Hunters' Lodges

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Patriot War
Battle of the Windmill.jpg
Battle of the Windmill
Date 7 December 1837 – 4 December 1838
Location Upper Canada (present day Ontario)
Result Anglo-American victory
Total defeat of the Rebels and the Hunters' Lodges, unification of Upper and Lower Canada into the Province of Canada.
 United Kingdom
United Kingdom Upper Canada
United States United States
Hunters' Lodges
Republic of Canada
Commanders and leaders
George Browne
Henry Dundas
James FitzGibbon
Allan MacNab
Sheriff William Jarvis
Robert Nelson
Cyrille-Hector-Octave Côté
William Lyon Mackenzie
Charles Duncombe
Donald McLeod
Nils von Schoultz Executed
Samuel Lount  Executed

The Hunters' Lodge was the last of a series of secret organizations formed in 1838 in the United States in the Rebellions in the Canadas. The organization arose in Vermont among Lower Canadian refugees (the eastern division or Frères chasseurs) and spread westward under the influence of Dr Charles Duncombe and Donald McLeod, leaders of the short lived Canadian Refugee Relief Association, and Scotland native William Lyon Mackenzie, drawing in support from many different areas in North America and Europe. They also absorbed Henry S. Handy's 'Secret Order of the Sons of Liberty' in Detroit, into a Grand lodge in Cleveland.

Lodge organization[edit]

The Hunters Lodges were modelled on masonic lodges, and adopted similar secret signs, hierarchical orders, and rituals. The four degrees of the Lodge were: Snowshoe, Beaver, Grand Hunter and Patriot Hunter. Soldiers without rank were of the first degree, commissioned officers of the second, field officers of the third, and the highest ranking commissioned officers of the fourth degree.[1]

They also utilized a secret code, sometimes printed in newspapers like the Buffalonian, to communicate orders.[2]

Lodges existed across Vermont, western New York, Ohio and Michigan with particularly active sites being Watertown, Oswego, Salina (now Syracuse), Rochester, Buffalo, Cleveland, and Detroit.

Convention and the Republic of Canada[edit]

In September 1838, 70 delegates from the western Hunters' Lodges attended a secret, week-long “Patriot Congress” in Cleveland, Ohio. They appointed a provisional Canadian republican government that included:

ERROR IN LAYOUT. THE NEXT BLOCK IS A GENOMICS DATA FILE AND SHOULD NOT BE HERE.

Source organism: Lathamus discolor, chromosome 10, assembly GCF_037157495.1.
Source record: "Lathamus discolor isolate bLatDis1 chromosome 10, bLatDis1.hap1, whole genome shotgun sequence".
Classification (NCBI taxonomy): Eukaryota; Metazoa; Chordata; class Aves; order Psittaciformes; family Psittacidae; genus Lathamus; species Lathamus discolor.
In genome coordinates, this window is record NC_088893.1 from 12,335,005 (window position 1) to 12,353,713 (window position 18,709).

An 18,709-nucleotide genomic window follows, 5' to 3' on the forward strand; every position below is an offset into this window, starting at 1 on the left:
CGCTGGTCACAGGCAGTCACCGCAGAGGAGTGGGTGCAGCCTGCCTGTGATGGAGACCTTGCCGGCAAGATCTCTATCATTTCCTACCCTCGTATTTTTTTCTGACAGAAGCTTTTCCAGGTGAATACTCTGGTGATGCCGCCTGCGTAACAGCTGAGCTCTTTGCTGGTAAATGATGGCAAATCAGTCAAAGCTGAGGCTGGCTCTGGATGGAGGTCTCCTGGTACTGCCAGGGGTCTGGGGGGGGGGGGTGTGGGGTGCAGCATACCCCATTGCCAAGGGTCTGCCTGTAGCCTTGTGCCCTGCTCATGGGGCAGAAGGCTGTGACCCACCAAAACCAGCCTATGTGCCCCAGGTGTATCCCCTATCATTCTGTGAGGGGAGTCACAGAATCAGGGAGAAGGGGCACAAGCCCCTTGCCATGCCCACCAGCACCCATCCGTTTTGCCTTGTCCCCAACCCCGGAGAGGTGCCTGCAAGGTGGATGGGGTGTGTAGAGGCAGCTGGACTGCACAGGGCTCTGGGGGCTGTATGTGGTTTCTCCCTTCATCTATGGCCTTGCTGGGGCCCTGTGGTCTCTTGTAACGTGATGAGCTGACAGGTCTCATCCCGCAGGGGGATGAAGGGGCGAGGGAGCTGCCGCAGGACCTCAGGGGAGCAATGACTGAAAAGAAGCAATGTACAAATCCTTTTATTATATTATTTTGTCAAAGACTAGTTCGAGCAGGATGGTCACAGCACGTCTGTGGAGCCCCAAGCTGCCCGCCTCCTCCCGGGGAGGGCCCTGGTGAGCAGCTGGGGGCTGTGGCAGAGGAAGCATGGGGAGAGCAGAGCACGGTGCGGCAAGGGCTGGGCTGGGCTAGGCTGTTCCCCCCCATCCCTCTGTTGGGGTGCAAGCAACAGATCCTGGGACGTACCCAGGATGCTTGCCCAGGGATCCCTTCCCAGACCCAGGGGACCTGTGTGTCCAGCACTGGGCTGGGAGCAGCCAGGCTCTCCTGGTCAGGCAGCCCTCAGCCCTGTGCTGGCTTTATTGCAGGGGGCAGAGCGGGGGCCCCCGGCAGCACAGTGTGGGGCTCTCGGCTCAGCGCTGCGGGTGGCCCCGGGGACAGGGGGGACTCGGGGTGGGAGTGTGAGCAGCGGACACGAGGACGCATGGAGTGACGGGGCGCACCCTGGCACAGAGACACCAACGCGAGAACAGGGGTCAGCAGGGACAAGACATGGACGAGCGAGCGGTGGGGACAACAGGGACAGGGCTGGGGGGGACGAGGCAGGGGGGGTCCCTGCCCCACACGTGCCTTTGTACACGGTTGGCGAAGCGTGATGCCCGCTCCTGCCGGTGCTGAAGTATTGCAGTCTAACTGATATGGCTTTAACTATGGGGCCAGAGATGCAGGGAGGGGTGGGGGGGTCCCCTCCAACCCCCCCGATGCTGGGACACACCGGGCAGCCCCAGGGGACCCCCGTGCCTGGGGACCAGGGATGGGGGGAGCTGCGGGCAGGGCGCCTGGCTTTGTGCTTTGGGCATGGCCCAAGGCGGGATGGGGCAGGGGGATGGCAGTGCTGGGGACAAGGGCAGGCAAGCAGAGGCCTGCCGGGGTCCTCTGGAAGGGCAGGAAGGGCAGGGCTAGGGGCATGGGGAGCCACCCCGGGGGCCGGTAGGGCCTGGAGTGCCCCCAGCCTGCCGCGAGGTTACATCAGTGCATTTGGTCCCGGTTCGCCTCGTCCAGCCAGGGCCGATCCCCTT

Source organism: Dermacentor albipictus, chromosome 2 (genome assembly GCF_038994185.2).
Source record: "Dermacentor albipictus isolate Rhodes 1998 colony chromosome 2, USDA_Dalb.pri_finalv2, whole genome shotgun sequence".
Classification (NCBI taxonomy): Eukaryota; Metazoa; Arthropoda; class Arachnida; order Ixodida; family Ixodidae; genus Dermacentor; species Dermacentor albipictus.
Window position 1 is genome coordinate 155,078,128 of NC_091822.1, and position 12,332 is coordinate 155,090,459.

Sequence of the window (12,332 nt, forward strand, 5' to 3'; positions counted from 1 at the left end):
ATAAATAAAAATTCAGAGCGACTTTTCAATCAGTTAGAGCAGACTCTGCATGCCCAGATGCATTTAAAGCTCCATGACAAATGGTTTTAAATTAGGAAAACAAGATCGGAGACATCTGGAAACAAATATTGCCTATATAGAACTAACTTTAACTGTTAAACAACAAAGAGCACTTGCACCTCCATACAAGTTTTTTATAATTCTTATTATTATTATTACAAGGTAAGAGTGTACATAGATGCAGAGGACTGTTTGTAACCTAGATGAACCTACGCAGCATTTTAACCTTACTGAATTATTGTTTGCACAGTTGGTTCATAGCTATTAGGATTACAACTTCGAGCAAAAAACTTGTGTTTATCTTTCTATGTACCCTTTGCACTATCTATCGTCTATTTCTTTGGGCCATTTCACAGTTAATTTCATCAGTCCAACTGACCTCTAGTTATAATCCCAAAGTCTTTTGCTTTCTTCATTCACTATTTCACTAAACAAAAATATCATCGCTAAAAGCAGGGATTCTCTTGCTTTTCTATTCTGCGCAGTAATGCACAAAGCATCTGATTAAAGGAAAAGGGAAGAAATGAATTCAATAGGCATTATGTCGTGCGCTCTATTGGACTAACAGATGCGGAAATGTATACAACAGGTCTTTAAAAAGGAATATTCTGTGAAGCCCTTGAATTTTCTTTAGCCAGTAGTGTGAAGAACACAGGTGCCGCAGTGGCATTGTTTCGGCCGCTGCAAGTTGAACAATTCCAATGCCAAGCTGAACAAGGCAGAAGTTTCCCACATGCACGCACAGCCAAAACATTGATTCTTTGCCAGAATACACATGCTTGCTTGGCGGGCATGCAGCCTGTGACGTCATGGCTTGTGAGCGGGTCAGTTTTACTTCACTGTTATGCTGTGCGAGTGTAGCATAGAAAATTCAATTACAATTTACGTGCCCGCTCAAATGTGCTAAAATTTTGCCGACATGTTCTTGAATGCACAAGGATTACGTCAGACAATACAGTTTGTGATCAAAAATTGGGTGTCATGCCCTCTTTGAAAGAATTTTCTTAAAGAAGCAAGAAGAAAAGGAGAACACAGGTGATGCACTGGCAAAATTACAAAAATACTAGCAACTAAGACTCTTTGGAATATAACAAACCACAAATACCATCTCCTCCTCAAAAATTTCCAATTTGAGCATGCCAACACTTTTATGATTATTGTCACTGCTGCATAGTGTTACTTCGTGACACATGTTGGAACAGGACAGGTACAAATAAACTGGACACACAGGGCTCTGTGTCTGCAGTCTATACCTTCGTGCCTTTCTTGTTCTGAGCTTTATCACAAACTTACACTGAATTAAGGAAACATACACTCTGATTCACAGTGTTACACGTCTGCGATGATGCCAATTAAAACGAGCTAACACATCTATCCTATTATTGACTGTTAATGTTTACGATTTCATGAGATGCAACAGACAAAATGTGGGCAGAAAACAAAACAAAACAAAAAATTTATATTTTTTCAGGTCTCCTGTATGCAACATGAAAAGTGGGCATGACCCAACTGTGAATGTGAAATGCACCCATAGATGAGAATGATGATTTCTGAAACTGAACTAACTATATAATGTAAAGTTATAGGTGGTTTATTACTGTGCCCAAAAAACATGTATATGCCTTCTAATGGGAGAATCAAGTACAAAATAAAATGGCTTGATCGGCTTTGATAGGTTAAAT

1. President A.D. Smith, “chief justice of the peace at Cleveland”
  2. Vice-President Colonel Nathan Williams, “a wholesale grocer” in Cleveland
  3. Secretary of the Treasury Judge John Grant Jr, Oswego
  4. Secretary of War Donald McLeod
  5. Commander-in-chief of the “Patriot Army of the West,” Lucius V. Bierce, “an attorney at Akron,” mayor of Akron, Ohio.[3]
  6. Commodore of the Patriot Navy on Lake Erie, Gilman Appleby, former Captain of the Caroline
  7. Commodore of the Patriot Navy on Lake Ontario, Bill Johnston[4]

To fund the war, they formed a joint stock bank, the Republican Bank of Canada, with Secretary of the Treasury John Grant, Jr. as President. They printed bills with pictures of Rebellion martyrs Samuel Lount and James Morreau on them. The official newspaper of the organization was the Bald Eagle published in Cleveland by Samuel Underhill.


The leadership of the Patriot movement appears to have belonged to the small Equal Rights Party (known more popularly as the Locofocos).[5] The small party emerged in 1836 in New York with a platform emphasizing radical republicanism, an end to the "moneyed aristocracy", and "Free Banking"[citation needed]. The Republican Bank of Canada was formed on this basis. Dr Charles Duncombe was the author of Duncombe’s free banking: an essay on banking, currency, finance, exchanges, and political economy (Cleveland, Ohio, 1841); and Memorial to Congress upon the subject of Republican free banking (Cleveland, Ohio, 1841).

See also[edit]


  1. ^ Kinchen, Oscar (1956). The Rise and Fall of the Patriot Hunters. New York: Bookman Associates. pp. 55–58. 
  2. ^ "Documents: The Hunters Lodges of 1838". New York History. 19 (1): 67–70. 1938. 
  3. ^ Find-a-Grave: Gen. Lucius Verus Bierce (1801–1876)
  4. ^ Kinchen, Oscar (1956). The Rise and Fall of the Patriot Hunters. New York: Bookman Assoc. pp. 38–9. 
  5. ^ Bonthius, Andrew (2003). "The Patriot War of 1837–38: Locofocoism with a Gun?". Labour/Le Travail. 52: 9–43. doi:10.2307/25149383.